where f = (f_{1},…,f_{n}) is the Boolean transition function and x = (x_{1},…,x_{n}) is the state vector. In the present work, it is assumed that k_{0} = 1. The value x(k) = (x_{1}(k),…,x_{n}(k)) ∈ {0, 1}^{n} of x at k belongs to the state space S = {0, 1}^{n} which is the set of cardinality 2^{n} containing exactly all the possible states. If the values of all the x_{i} are updated simultaneously at each k then the network is synchronous, otherwise it is asynchronous. With synchronous Boolean networks, x(k) has a unique possible successor x(k + 1): synchronous Boolean networks are deterministic.
In the particular case where k = k_{0}, x(k_{0}) = x_{0} is the initial state and, in deterministic dynamical systems, determines entirely the trajectory $w=(x({k}_{0}),\dots ,x({k}_{\mathrm{end}}))$. Since it is assumed that k_{0} = 1, $w$ is a sequence of length k_{end} resulting from the iterative computation of x(k) from k_{0} to k_{end}. This iterative computation can be seen as the discretization of a time interval: Boolean networks are discrete dynamical systems as they simulate discretely the time course of the state vector.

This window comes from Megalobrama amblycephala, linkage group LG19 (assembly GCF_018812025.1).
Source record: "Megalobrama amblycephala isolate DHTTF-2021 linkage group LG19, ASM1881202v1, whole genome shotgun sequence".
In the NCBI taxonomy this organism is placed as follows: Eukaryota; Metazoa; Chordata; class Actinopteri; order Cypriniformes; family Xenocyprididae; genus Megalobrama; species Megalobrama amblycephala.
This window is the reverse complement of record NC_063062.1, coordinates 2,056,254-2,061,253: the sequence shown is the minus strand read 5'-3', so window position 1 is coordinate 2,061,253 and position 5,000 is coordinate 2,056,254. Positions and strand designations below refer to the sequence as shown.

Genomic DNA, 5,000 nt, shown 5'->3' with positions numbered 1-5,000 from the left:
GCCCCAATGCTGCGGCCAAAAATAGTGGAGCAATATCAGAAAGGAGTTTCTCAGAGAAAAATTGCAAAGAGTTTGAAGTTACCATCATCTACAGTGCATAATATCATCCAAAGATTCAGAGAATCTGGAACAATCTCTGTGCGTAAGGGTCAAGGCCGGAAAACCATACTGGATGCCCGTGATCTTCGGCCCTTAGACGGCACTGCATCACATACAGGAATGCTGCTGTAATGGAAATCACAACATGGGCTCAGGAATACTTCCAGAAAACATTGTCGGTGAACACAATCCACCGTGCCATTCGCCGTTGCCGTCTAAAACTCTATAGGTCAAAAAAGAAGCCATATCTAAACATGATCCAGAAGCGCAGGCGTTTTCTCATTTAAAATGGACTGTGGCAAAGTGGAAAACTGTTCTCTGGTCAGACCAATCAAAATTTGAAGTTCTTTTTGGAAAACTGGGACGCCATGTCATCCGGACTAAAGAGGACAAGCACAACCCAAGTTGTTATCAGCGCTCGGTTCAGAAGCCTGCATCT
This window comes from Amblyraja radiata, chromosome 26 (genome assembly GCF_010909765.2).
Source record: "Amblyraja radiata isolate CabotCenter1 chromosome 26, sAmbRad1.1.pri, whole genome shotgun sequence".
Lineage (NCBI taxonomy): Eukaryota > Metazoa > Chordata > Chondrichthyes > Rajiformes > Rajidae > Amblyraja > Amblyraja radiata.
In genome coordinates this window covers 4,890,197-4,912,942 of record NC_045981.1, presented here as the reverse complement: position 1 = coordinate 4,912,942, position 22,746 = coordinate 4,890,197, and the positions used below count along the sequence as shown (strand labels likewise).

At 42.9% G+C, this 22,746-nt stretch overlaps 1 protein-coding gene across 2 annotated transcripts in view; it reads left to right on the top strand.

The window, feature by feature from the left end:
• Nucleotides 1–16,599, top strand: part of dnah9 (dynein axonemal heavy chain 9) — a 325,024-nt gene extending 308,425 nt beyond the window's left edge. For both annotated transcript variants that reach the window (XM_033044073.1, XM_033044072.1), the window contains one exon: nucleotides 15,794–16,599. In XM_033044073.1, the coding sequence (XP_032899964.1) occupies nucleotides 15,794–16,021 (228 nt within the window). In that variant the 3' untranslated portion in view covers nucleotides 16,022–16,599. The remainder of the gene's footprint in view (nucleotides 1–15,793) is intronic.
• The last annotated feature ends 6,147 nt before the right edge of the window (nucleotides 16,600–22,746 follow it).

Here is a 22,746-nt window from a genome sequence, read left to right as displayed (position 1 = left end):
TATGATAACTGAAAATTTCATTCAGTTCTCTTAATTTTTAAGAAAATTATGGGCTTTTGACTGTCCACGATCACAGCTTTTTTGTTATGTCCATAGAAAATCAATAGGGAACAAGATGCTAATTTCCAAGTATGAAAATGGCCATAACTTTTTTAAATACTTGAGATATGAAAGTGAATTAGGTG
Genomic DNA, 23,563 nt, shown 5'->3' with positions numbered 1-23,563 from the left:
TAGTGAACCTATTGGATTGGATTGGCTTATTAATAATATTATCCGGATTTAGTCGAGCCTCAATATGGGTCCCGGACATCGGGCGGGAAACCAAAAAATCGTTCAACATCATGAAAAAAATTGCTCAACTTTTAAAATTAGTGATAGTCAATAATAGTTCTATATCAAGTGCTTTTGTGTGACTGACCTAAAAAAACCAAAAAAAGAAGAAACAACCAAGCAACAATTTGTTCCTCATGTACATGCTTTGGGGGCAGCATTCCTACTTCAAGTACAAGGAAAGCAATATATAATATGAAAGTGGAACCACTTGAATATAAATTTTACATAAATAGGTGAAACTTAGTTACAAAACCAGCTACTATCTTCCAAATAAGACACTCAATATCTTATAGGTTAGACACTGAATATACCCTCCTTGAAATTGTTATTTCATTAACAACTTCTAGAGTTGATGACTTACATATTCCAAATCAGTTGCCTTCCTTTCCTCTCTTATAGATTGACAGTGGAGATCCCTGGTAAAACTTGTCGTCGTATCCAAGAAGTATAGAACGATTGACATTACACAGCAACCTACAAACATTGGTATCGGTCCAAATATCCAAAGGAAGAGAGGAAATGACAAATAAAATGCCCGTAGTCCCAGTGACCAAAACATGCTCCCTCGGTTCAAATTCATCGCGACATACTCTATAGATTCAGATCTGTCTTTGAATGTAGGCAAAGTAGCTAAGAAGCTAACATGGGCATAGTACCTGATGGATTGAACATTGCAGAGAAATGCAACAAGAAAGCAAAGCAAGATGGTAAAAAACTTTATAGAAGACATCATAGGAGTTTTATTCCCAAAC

The set A = {a_{1},…,a_{p}} of cardinality p containing exactly all the attractors a_{i} is called the attractor set. Due to the determinism of synchronous Boolean networks, all the attractors are cycles. A cycle is a sequence (x_{1},…,x_{q}) of length q such that ∀j ∈ 〚1, q 〛 , x_{j+1} = f(x_{j}) and x_{q+1} = x_{1}: once the system reaches a state x_{j} belonging to a cycle, it successively visits its states x_{j+1},…,x_{q}, x_{1},…,x_{j} for infinity. In the particular case where q = 1, the cycle is called a point attractor. The set B_{i} ⊆ S containing exactly all the x ∈ S from which a_{i} can be reached is called its basin of attraction. With deterministic dynamical systems, the family of sets (B_{1},…,B_{p}) constitutes a partition of S.
2.2 Definitions
Some concepts used in the present work should be formally defined.physiological phenotype